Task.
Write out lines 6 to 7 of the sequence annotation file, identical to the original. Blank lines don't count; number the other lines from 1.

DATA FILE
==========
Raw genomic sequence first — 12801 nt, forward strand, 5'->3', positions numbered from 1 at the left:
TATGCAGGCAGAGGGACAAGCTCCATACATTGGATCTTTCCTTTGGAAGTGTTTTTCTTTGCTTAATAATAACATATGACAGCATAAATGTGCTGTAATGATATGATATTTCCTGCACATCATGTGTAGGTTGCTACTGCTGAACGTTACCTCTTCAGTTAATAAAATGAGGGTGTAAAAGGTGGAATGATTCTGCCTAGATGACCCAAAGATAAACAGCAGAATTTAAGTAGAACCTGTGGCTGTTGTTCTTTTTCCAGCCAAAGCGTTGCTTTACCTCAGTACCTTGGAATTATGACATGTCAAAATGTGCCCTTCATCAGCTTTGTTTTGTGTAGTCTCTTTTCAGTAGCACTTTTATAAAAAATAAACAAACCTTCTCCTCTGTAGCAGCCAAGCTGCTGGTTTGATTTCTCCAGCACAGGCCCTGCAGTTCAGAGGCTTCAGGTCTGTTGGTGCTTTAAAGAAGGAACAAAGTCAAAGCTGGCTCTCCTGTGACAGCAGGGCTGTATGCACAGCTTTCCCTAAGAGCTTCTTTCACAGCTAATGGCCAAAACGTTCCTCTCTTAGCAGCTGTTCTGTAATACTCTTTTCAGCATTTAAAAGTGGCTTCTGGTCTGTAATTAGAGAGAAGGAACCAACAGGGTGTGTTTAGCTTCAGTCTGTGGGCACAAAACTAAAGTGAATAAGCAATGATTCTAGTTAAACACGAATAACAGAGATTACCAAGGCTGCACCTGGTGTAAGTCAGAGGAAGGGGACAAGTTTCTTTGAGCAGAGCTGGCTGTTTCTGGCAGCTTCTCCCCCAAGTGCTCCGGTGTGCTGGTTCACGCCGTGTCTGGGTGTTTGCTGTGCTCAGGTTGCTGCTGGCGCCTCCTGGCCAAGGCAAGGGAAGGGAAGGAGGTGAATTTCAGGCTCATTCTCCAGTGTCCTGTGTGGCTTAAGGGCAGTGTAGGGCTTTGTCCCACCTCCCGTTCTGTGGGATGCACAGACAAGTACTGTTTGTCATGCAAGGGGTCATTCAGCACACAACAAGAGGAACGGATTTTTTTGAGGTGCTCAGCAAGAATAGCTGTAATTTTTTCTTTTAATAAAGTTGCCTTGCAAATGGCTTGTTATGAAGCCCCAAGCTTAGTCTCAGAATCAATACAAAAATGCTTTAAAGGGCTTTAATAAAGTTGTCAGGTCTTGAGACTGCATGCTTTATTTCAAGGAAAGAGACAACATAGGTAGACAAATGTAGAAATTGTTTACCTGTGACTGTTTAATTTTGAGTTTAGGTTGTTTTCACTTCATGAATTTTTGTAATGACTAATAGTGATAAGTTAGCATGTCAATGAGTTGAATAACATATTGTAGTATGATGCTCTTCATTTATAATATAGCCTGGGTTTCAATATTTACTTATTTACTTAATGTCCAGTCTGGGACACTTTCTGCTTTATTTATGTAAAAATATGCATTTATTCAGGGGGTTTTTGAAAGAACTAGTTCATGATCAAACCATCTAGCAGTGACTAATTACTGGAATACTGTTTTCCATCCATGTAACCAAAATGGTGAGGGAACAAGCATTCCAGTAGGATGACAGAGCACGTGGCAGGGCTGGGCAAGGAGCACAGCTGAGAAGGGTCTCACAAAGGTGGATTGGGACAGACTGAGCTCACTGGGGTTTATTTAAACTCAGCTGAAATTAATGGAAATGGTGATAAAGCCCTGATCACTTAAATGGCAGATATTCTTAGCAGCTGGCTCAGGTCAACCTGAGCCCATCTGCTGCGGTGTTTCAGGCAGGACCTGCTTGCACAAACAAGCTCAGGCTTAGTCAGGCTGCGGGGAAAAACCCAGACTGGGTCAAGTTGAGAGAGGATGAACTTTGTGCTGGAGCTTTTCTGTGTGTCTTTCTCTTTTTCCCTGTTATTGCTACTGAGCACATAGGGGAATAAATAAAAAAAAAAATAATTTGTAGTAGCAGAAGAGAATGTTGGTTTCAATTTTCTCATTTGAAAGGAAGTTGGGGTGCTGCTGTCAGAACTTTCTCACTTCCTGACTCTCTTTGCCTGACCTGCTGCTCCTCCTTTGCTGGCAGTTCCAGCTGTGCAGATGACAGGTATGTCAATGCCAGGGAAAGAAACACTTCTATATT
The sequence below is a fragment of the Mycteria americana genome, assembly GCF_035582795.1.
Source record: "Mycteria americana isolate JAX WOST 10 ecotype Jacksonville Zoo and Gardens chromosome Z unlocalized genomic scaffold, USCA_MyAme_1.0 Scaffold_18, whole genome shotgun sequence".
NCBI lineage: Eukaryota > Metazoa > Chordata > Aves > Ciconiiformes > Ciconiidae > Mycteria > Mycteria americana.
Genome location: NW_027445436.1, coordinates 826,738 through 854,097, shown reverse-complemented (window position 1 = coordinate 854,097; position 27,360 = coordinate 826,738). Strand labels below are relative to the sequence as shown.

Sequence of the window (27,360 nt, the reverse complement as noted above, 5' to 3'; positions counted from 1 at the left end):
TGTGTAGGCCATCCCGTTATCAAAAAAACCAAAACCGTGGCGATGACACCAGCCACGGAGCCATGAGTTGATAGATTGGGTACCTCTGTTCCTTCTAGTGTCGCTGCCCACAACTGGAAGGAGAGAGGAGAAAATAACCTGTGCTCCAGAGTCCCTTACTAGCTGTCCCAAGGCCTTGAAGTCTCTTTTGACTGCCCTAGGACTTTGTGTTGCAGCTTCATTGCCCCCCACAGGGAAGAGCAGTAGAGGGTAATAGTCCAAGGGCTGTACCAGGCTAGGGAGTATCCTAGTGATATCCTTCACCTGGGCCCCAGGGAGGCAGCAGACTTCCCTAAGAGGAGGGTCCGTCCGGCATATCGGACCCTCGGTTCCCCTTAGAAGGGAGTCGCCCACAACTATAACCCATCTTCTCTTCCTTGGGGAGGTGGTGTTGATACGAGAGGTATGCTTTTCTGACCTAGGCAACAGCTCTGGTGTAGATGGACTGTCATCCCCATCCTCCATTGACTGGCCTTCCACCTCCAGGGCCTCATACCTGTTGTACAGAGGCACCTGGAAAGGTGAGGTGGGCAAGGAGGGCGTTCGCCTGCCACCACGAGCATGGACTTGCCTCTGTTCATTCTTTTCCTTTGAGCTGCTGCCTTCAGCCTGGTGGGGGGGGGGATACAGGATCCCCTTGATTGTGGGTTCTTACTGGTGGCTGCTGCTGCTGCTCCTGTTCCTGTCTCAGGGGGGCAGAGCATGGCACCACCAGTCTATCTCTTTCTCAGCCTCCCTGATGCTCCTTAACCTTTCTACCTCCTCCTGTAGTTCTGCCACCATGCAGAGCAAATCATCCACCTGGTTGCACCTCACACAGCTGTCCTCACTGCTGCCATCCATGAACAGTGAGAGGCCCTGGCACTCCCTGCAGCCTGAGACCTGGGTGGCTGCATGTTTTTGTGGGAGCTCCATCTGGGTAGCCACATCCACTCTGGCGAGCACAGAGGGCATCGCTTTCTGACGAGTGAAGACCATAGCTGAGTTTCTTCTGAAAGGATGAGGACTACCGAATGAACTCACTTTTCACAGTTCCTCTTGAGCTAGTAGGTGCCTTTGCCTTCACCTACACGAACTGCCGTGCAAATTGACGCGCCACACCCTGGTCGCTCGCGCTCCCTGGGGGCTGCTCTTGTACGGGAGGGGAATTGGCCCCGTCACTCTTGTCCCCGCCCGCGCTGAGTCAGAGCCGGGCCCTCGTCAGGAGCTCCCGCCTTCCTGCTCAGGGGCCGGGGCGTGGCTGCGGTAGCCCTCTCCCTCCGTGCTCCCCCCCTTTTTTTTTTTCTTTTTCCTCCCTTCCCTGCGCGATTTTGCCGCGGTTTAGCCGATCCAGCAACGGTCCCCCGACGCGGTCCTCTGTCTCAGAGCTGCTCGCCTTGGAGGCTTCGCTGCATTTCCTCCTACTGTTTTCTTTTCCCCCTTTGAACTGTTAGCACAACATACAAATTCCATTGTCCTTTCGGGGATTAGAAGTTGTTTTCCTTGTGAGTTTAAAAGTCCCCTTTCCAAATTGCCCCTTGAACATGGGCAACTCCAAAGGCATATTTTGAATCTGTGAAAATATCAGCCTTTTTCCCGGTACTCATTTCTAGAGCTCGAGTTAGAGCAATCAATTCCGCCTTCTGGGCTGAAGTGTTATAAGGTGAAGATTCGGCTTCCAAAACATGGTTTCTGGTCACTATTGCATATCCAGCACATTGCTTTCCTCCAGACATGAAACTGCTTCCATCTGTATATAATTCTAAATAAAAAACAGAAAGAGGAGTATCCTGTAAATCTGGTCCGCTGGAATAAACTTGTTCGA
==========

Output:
Genome location: NW_027445436.1, coordinates 826,738 through 854,097, shown reverse-complemented (window position 1 = coordinate 854,097; position 27,360 = coordinate 826,738). Strand labels below are relative to the sequence as shown.

Sequence of the window (27,360 nt, the reverse complement as noted above, 5' to 3'; positions counted from 1 at the left end):